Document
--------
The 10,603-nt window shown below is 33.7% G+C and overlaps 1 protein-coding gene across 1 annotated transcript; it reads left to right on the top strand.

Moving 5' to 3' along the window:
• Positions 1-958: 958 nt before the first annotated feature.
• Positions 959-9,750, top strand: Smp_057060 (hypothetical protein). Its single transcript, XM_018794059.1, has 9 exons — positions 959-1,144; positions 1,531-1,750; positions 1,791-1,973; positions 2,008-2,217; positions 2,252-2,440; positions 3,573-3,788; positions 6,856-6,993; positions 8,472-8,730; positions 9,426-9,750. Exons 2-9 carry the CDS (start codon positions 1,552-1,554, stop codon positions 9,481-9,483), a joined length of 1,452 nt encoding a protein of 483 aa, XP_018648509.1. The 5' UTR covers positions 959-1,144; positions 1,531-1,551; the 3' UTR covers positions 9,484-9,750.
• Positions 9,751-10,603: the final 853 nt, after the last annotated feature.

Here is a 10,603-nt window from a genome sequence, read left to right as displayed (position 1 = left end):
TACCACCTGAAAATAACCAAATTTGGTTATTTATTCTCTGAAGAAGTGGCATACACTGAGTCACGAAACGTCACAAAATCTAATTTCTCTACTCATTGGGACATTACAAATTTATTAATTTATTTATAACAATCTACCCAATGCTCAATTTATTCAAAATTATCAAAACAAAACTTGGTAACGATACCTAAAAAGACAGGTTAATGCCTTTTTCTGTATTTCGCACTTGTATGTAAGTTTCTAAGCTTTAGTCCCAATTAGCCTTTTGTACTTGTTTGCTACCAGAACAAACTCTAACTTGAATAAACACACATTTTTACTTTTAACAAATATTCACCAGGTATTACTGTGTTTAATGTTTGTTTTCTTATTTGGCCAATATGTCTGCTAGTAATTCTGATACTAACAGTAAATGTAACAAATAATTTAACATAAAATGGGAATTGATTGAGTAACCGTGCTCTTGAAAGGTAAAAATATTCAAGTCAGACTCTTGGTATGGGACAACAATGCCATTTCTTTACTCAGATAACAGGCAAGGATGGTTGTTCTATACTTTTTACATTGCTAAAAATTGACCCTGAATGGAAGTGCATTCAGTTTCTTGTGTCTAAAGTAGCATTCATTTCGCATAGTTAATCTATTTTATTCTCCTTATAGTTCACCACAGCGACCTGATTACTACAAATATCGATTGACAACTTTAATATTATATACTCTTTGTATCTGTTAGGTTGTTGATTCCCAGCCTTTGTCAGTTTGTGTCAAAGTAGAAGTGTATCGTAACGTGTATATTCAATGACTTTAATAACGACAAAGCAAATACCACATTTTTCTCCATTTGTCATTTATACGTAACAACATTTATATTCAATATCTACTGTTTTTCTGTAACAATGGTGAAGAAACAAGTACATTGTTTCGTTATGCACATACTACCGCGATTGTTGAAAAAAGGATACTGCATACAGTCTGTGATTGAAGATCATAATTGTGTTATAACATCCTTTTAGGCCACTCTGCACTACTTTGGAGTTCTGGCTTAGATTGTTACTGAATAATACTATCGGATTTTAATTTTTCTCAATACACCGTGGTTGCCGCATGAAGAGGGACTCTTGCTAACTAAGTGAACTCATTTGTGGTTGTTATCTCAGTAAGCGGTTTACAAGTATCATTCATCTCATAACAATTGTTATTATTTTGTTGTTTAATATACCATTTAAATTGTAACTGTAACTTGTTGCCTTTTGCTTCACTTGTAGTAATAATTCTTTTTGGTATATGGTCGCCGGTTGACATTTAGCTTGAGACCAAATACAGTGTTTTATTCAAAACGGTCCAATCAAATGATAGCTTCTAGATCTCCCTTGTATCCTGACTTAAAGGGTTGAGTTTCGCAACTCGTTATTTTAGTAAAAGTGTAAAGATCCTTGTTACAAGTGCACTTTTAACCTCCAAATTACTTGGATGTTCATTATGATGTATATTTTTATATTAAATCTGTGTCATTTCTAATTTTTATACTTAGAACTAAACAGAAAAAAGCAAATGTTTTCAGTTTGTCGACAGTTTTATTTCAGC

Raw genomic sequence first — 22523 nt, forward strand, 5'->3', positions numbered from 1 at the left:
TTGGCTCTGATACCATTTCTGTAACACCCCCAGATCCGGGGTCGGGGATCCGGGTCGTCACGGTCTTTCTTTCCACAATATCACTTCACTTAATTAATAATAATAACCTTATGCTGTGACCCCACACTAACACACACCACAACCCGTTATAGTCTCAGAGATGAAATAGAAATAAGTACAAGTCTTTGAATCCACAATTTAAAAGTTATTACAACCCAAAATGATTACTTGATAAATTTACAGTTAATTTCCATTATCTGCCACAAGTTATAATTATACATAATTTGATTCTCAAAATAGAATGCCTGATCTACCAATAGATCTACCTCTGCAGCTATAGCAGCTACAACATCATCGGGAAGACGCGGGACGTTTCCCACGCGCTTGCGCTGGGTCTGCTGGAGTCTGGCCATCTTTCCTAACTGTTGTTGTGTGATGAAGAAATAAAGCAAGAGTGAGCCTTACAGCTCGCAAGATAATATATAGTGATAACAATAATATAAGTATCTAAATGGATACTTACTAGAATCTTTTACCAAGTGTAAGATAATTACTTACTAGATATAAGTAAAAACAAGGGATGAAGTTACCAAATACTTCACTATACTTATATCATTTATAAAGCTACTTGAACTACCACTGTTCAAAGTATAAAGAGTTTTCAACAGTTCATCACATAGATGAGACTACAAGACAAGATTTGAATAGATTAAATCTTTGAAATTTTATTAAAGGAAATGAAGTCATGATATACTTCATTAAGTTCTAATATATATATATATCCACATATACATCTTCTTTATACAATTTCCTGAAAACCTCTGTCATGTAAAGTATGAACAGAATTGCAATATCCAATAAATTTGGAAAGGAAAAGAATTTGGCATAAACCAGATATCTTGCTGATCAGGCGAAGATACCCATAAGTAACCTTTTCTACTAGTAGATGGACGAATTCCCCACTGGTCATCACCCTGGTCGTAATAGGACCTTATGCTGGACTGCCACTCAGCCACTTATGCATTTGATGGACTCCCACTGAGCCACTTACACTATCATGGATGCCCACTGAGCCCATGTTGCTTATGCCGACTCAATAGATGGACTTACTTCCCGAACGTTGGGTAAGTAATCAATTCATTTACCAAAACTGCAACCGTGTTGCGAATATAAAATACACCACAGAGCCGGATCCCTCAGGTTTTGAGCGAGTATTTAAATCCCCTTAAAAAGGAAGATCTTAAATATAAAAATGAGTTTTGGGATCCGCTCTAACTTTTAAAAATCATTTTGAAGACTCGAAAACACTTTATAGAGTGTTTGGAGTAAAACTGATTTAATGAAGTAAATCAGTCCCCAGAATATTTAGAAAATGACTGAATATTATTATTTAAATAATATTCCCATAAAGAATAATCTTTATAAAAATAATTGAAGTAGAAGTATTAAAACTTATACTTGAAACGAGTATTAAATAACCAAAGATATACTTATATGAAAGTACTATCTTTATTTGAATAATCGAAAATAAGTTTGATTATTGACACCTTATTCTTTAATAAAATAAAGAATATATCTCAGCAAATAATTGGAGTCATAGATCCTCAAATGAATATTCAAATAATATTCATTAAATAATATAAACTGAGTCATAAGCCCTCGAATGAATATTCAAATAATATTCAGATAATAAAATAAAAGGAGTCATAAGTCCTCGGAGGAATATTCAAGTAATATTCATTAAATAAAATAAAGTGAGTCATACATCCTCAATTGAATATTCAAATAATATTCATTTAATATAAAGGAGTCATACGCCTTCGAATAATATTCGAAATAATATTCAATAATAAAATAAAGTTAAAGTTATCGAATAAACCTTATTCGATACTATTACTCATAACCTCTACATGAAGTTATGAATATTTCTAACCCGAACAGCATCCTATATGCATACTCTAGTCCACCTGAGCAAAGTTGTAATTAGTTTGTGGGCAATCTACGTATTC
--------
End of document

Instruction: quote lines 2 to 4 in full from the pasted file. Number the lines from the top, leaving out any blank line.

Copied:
Moving 5' to 3' along the window:
• Positions 1-958: 958 nt before the first annotated feature.
• Positions 959-9,750, top strand: Smp_057060 (hypothetical protein). Its single transcript, XM_018794059.1, has 9 exons — positions 959-1,144; positions 1,531-1,750; positions 1,791-1,973; positions 2,008-2,217; positions 2,252-2,440; positions 3,573-3,788; positions 6,856-6,993; positions 8,472-8,730; positions 9,426-9,750. Exons 2-9 carry the CDS (start codon positions 1,552-1,554, stop codon positions 9,481-9,483), a joined length of 1,452 nt encoding a protein of 483 aa, XP_018648509.1. The 5' UTR covers positions 959-1,144; positions 1,531-1,551; the 3' UTR covers positions 9,484-9,750.